- Forbidding employers from forcing their workers into individual arbitration. It would overturn the Supreme Court’s 2018 Epic Systems decision which held that employers can force their employees to sign agreements which waive the employee’s right to join a class or collective action against the employer, and force all disputes into individual arbitration. This would make it far easier to bring class actions against employers. Neither Biden nor the PRO Act would ban the practice of forced arbitration for individual employment disputes, however.
There are two major labor law reforms, beyond the PRO Act, that Biden says he will push for. First, he supports “card check” recognition, where a union can be certified as the exclusive representative of a bargaining unit if a majority of workers in the unit sign membership cards (currently, an employer can force a secret-ballot election for union representation). Card check was a major piece of the Employee Free Choice Act, the last major attempt at labor law reform, which failed in the early days of the Obama administration.
Second, Biden supports ending the longstanding exclusion of agricultural and domestic workers from the protections of labor and employment law. The political coalition that produced the labor and employment laws passed during the New Deal included white supremacist southern Democrats who sought to bar black workers from accessing the protections of those laws. Therefore, agricultural and domestic workers were excluded as a facially-neutral way to ensure those laws by and large only applied to white workers. Biden says he would sign legislation that closes these egregious loopholes.
Biden’s Non-Legislative Agenda
The PRO Act and Biden’s other legislative goals would make American workers’ lives better, but they are still unlikely to pass in the next four years even if Biden wins the presidency. Democrats would have to take the Senate (unlikely but possible) and either reach a 60 vote filibuster-proof supermajority (virtually impossible) or eliminate the filibuster, a procedural move that is gaining traction but still remains something of a longshot, in order to be in a position to pass progressive legislation. So Biden may have to rely on his executive authority to make change for American workers. First and foremost, Biden commits to appointing NLRB members “who will protect…worker organizing, collective bargaining, and workers’ rights to engage in concerted activity whether or not they belong to a union.” Trump’s NLRB has been an abject disaster for workers’ rights; Biden’s promises to be better.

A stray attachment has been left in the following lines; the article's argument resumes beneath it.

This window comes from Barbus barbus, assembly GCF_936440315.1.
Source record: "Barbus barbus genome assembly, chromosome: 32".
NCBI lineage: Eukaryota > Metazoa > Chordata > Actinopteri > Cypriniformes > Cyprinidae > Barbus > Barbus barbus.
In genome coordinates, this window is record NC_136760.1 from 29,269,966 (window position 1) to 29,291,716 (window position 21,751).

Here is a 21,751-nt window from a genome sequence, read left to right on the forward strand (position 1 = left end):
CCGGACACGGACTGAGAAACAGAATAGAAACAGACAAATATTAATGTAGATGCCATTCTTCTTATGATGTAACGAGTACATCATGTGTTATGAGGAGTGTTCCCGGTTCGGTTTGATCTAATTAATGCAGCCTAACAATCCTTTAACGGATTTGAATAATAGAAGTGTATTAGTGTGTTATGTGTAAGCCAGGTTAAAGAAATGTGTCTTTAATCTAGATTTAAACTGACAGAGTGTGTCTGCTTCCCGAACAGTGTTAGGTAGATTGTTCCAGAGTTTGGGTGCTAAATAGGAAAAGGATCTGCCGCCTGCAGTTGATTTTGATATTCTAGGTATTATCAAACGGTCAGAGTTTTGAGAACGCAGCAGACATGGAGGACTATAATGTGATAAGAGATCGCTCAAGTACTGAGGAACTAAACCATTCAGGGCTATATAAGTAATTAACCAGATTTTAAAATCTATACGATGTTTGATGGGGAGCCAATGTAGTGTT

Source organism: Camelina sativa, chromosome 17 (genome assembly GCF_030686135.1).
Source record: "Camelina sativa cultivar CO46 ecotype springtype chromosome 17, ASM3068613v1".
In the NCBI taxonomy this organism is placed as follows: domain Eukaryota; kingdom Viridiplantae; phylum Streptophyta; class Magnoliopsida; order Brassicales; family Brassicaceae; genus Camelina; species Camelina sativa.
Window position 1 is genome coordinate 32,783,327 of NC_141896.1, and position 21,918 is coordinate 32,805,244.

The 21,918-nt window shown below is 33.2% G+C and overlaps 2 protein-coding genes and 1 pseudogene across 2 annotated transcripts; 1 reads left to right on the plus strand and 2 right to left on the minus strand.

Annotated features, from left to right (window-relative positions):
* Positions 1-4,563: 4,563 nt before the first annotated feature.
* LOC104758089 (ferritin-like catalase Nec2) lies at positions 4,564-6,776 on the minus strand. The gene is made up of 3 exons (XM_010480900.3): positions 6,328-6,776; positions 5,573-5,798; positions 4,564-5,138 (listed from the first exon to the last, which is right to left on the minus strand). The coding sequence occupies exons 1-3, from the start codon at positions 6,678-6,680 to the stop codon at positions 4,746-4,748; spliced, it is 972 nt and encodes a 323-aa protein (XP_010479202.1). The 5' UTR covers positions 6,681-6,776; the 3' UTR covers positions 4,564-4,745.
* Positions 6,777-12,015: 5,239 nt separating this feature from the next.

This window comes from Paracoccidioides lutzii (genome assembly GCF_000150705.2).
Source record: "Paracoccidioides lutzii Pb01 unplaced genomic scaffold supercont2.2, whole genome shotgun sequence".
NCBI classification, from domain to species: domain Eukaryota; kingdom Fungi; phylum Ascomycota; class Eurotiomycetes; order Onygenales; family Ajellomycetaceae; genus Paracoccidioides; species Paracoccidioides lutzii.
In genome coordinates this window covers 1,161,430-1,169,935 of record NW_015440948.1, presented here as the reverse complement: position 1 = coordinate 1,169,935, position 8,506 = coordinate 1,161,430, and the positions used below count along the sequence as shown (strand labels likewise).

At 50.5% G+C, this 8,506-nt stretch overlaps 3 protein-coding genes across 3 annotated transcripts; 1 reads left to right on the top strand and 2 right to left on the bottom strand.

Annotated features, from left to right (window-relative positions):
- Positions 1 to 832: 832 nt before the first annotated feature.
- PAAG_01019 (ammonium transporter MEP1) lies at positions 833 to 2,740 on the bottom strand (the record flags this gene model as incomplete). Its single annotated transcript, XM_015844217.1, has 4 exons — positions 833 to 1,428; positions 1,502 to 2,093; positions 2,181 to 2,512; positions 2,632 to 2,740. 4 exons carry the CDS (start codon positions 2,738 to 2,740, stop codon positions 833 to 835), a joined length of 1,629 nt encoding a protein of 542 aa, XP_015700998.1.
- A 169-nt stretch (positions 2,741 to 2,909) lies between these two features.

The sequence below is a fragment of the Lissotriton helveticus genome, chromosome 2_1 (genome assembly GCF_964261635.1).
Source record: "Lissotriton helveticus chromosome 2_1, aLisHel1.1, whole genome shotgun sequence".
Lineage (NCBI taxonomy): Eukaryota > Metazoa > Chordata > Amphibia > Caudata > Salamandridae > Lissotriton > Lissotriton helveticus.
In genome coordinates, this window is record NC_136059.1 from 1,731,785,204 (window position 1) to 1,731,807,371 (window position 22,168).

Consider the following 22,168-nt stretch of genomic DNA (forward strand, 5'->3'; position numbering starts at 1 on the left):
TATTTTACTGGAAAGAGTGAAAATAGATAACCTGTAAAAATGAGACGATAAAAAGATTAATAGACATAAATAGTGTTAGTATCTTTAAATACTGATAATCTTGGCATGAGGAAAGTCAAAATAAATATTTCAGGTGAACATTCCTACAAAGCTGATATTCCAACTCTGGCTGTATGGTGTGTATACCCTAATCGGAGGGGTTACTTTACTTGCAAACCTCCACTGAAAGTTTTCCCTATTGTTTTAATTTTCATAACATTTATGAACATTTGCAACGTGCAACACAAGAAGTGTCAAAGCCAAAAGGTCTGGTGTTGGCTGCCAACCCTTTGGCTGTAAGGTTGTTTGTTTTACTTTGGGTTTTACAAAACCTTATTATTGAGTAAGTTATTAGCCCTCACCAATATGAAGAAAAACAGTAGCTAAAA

But the most intriguing promise Biden makes has nothing to do with specific legislative or executive action. Biden says he will “[c]reate a cabinet-level working group that will solely focus on promoting union organizing and collective bargaining in the public and private sectors.” Biden says the group will be tasked with delivering a plan to “dramatically increase union density and address economic inequality.” The group will explore allowing states and cities to explore innovative changes to labor law. And most significantly, Biden says this group will be tasked with “further explor[ing] the expansion of sectoral bargaining, where all competitors in an industry are engaged in collective bargaining with a single or multiple unions.” Sectoral bargaining is becoming an increasingly accepted idea within the Democratic party, and its inclusion here suggests that Biden may recognize that labor law needs a fundamental redesign if it is going to support workers in the 21st century.
Biden’s full labor law agenda is here.
Jonathan Levitan, “Biden’s Agenda for American Workers: Closing Labor Law’s Loopholes with a Tease of More Radical Change” Canadian Law of Work Forum (August 27 2020): http://lawofwork.ca/?p=12963